1985-1986 was a very important year for me, as I was given a decent stereo, had a Bar Mitzvah and was given gift certificates to local record stores by almost everyone. I got to explore, purchasing everything from Keith Jarrett to the earliest Muddy Waters recordings—you know those 1941-42 discs that Lomax made? They also were a formative influence on me. The stereo meant that I could hear details I'd never heard before, so listening became a different experience every time I did it.

The first jazz I really studied, moment to moment, was Duke Ellington—this would have been the same year, probably early 1986, when I found some LP reissues of the Cotton Club Material. I'd heard early Louis Armstrong, and while I noticed the similarities between 1920s Ellington and what Louis was doing, Ellington kept me coming back more frequently in those days. Black and Tan Fantasy really floored me--the chords in the bridge, the non-blues section, with the beautiful saxophone over them and the chromatic harmonies during the break before it is repeated--I can hear it all in my head any time I want. I'm talking about the RCA version, with that fantastic Bubber Miley muted trumpet! My studies in classical piano (oh how I hated them!) showed me it was Chopin quoted at the end of the tune, and I thought that was brilliant!

I should also give a big thank you to NPR, without whose late-night programming I'd never have heard the many things I now treasure. It was there that I first heard Ellington's Carnegie Hall concert of 1943, and the impact almost made me sick. Was this possible? Did the same person that wrote those "jungle" pieces write Black, Brown and Beige? Then I had to buy everything by Ellington that I could, and Emmerson Lake and Palmer just didn't do it for me in the same way. I'd come back to art-rock later. In 1986 and 1987, it was Ellington, King Oliver, Fats Waller, the Bennie Goodman Carnegie Hall concert of 1938, Chick Webb's band--that is, as much as I could afford by all these people! I remember buying things for my parents on holidays that I really wanted to hear so I could get away with it--for some reason, they did not look favorably on my buying records.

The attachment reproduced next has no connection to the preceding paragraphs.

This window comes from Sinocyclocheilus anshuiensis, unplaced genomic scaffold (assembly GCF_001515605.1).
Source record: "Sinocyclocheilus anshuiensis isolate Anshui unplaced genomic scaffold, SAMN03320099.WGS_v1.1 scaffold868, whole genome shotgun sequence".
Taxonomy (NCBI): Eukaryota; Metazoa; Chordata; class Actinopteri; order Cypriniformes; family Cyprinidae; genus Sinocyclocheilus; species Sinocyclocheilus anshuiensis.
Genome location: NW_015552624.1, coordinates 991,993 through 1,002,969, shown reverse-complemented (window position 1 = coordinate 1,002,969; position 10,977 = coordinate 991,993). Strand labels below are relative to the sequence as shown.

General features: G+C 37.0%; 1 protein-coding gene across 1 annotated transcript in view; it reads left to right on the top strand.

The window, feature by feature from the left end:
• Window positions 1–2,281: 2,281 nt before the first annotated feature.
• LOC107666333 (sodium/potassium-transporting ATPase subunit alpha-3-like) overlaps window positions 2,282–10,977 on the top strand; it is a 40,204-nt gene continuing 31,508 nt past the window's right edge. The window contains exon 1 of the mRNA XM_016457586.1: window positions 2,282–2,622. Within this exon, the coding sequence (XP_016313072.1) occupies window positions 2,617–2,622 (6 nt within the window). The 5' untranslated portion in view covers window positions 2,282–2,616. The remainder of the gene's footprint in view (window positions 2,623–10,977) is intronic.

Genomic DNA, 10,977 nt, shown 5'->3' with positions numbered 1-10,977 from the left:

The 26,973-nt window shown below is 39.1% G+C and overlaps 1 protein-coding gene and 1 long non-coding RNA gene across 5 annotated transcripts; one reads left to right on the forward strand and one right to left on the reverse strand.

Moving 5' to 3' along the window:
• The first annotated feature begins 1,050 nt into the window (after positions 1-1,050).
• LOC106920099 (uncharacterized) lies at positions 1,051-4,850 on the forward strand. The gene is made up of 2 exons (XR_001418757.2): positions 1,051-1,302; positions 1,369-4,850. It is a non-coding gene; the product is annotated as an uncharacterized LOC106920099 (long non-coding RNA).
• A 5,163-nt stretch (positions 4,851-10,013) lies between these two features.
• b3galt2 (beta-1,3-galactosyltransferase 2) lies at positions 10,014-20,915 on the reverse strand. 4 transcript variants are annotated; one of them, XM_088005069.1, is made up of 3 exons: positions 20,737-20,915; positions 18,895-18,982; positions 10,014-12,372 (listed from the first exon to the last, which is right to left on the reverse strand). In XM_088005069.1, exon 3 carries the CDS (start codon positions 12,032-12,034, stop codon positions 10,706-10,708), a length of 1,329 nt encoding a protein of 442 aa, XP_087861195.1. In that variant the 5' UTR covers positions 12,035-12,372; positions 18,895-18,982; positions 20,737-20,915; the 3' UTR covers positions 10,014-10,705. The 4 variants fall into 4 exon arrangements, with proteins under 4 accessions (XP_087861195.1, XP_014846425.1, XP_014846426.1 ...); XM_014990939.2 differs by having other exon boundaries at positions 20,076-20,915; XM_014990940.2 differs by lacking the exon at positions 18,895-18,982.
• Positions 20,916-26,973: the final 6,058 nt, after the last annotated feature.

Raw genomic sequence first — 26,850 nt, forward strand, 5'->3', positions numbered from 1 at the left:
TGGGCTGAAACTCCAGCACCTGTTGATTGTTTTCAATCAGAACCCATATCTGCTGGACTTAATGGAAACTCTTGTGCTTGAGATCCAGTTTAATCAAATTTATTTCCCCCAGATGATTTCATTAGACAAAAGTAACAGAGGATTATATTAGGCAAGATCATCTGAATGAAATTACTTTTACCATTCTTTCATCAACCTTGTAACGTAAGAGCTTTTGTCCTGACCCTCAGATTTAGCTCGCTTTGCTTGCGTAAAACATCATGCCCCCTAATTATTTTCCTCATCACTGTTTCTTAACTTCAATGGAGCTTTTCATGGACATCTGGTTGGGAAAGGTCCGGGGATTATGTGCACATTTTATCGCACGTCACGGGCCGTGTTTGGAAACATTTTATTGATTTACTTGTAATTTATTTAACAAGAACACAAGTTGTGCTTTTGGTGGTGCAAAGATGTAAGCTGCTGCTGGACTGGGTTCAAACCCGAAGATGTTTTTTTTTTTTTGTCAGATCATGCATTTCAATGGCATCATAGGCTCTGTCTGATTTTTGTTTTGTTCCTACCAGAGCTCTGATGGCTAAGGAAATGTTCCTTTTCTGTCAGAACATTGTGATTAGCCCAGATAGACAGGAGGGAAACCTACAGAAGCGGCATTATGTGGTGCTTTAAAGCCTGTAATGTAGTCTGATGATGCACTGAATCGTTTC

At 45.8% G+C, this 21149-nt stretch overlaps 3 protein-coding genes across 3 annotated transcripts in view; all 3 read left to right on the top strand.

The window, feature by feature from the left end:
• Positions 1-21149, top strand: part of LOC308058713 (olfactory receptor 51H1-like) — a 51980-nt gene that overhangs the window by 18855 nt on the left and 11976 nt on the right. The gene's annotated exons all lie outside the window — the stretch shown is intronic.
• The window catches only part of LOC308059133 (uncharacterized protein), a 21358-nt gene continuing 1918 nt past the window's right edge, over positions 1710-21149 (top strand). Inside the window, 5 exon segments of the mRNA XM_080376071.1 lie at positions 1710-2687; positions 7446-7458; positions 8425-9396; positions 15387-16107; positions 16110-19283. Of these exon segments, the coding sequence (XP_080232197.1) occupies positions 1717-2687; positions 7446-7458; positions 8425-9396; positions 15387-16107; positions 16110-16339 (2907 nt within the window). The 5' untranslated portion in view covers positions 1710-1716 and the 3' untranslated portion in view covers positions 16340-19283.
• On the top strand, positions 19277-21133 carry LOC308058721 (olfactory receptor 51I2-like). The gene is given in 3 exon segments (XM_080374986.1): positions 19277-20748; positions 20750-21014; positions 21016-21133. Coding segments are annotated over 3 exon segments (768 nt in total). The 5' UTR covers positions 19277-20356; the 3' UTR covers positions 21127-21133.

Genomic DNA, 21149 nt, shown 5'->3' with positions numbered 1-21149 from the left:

From 1988-1991, I was back into art-rock, but it was Henry Cow, National Health, Soft Machine, Gong--in short, things with more of a jazz influence. Then, in 1991, I heard the Bartok third string quartet under what we'll just call interesting conditions, and then it was an eight-year journey though classical music, beginning with Bartok and stretching out, simultaneously backwards and forwards.

It was only after I stopped taking piano lessons, when I went off to college that I began to enjoy playing. I have always been fascinated by electronics, and I pretended I was Jan Hammer that summer we both were at Berklee in 1989--one of the best summers of my life! Of course, my classical phase lead me to Varese, Xenakis, Ligeti (to whom I once sent five of my own compositions but got no response) and Nancarrow.

In brief, I took five years to get into musicology grad school after getting a degree in English. I got my history chops up, learned to play continuo voicings to realize figured bass, that sort of thing. I listened the whole time, Penderecke, Mahler, Schonberg, Sorabji--you name it I ate it up! When I entered grad school in 2000, I never thought I'd study jazz! I was going to do a dissertation on Messiaen, and I even got a proposal written and defended on the subject.

I've not spent too much time on Trane, because that's difficult to discuss. The first time I heard late Coltrane was on a weekly show that was dedicated to the Grateful Dead, who’s 60s and 70s work I enjoy very much. I don't even know what was played, but it was so disturbing to me that I didn't want to hear it--Duke Ellington was easier to take! In 1992, I was in a college class where the opening of Meditations was played, and I decided then that I needed to listen to this music at some point. All those shofar-fifths and that small melodic fragment exuding such power, springing up like a flower amidst the concrete rattlings, rusty janglings, tonal, even familiar, but so far away from recognizability ...

The time came in 1999, during the summer, when another neighbor let me borrow the Village Vanguard Master-takes, and India proved to be another of those formative moments. All that fantastic music, excitement and energy followed by about six people clapping! I went out and bought everything by Coltrane that I could find--box sets and reissues of all sorts; this was the beginning of a split in my focus. Here I was studying classical music, while this growing re-appreciation of jazz was brewing.